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All planets have a nucleus, mantle (inner layer) and crust. If the water content of a rocky planet is significantly higher than on Earth, the mantle is covered by a deep global ocean and an impenetrable ice sheet at the bottom of the ocean. This avoids geochemical processes, such as the carbon cycle on Earth, that stabilize the climate and create surface conditions that lead to life as we know it.
The researchers developed computer models to simulate the formation of planets from their building blocks, the so-called planetesimals, icy rocky bodies of probably dozens of kilometers in size. During the birth of a planetary system, planetesimals form in a disk of dust and gas around the young star and become planetary embryos.
As these planetesimals are heated from the inside, part of the initial water ice content evaporates and escapes into space before it can be sent to the planet itself. This internal warming may have occurred shortly after the birth of our solar system 4,600 million years ago, as suggested by the primitive traces of meteorites, and may still be in progress in many places.
The researchers say that the quantitative predictions of this work will help space telescopes of the near future, dedicated to the hunting of extrasolar planets, to track possible traces and differences in planetary compositions, and refine the predicted implications of the dehydration mechanism Al-26 .
They are waiting impatiently for the launch of the next space missions with which you can see exoplanets the size of Earth outside our solar system. This will make humanity closer and closer to understanding if our planet is one of the types or if there are "an infinity of worlds of the same type as ours".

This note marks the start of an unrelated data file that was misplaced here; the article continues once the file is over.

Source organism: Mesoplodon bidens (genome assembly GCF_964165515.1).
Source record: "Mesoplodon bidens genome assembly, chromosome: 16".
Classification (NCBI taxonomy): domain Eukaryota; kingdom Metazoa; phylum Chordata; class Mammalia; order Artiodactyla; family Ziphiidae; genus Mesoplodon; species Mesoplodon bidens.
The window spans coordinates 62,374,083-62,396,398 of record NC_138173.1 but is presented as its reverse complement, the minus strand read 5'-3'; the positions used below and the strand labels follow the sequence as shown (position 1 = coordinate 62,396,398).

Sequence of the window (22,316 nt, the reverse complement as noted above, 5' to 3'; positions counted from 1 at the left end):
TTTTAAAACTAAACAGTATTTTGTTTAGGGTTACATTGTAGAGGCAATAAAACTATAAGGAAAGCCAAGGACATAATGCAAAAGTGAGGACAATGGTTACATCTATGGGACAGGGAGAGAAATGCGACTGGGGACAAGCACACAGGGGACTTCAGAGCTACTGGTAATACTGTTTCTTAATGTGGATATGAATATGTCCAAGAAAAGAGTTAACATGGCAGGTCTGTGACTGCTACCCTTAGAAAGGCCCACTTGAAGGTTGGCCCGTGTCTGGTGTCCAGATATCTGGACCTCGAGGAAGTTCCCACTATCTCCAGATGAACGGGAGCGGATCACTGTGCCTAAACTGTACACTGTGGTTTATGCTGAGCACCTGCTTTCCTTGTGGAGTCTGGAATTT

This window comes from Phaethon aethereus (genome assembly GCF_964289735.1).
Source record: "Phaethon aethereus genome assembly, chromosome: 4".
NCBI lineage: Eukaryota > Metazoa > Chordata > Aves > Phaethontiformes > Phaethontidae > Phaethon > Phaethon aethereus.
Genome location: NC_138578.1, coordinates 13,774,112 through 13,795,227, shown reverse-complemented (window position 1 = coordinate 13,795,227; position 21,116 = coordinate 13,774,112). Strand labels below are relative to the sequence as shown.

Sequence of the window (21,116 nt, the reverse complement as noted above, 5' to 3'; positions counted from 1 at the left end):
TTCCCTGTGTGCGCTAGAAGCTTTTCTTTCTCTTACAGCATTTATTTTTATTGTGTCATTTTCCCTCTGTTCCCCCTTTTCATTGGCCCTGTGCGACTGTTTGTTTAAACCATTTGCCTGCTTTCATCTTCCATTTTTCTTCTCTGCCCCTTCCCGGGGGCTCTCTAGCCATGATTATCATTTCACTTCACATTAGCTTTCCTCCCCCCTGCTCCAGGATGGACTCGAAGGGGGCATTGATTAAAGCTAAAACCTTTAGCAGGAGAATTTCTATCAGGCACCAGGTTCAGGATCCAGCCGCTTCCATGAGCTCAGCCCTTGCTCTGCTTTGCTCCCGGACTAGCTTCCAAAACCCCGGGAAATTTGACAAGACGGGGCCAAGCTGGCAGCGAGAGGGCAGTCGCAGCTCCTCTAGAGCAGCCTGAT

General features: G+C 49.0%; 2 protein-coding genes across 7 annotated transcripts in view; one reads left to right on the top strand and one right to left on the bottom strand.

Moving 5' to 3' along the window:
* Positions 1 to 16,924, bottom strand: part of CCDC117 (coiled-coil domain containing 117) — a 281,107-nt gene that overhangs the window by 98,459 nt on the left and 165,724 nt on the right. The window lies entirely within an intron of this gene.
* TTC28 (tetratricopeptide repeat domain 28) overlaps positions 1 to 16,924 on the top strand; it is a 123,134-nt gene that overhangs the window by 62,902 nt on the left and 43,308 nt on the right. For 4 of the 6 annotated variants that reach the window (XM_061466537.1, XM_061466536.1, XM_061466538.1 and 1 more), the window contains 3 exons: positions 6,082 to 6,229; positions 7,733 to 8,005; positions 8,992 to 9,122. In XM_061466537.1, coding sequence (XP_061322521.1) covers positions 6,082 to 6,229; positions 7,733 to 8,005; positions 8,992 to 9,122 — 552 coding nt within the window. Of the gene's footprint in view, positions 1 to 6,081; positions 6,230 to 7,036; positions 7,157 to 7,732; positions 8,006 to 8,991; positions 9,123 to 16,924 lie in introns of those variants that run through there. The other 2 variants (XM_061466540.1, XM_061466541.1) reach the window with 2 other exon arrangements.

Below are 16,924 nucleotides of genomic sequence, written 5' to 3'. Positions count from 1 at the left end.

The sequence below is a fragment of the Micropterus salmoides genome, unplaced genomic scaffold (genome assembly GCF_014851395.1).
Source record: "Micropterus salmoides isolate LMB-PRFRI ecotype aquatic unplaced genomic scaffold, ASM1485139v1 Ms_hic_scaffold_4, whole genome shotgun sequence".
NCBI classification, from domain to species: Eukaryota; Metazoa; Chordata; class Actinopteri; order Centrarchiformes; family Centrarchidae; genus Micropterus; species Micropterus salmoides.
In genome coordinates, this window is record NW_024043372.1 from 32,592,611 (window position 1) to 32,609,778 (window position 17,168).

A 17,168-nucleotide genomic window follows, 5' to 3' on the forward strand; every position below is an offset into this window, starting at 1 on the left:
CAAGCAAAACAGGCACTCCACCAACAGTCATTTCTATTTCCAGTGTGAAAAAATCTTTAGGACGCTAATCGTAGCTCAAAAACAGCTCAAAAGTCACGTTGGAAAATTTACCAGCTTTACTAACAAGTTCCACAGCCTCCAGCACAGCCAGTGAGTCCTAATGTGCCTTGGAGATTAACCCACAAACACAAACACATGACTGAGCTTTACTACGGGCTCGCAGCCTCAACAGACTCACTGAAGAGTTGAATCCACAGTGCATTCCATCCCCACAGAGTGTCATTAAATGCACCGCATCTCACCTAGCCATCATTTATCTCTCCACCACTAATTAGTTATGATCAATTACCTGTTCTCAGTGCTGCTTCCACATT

His study appears in Nature Astronomy. Other researchers include those from the Swiss Federal Institute of Technology, the University of Bayreuth and the University of Bern.
A 2012 study published by researchers at the University of Chicago challenged the idea that the force of an exploding star caused the formation of the solar system. In this study, published online last month in Earth and Planetary Science Letters, authors Haolan Tang and Nicolas Dauphas found the radioactive isotope of iron 60, the telltale sign of an exploding star, low in abundance and well mixed with the material Of the solar system. As cosmochemists, they look for remnants of stellar explosions in meteorites to help determine the conditions under which the solar system was formed. Some remnants are radioactive isotopes: unstable and energetic atoms that decompose over time. Scientists in the last decade have found high amounts of radioactive isotope 60 in the first materials of the solar system.
"If you have 60 iron in large quantities in the solar system, that's a 'smoking gun,' evidence of the presence of a supernova," said Dauphas, a professor of geophysical sciences. Iron 60 can only originate from a supernova, so scientists have tried to explain this apparent abundance by suggesting that a nearby supernova occurred, spreading the isotope through the explosion.
But Tang and Dauphas discovered that 60 iron levels were uniform and low in the initial material of the solar system. They reached these conclusions by testing meteorite samples. To measure the abundance of iron 60, they observed the same materials on which previous researchers had worked, but used a different and more precise approach that yielded very low evidence of iron.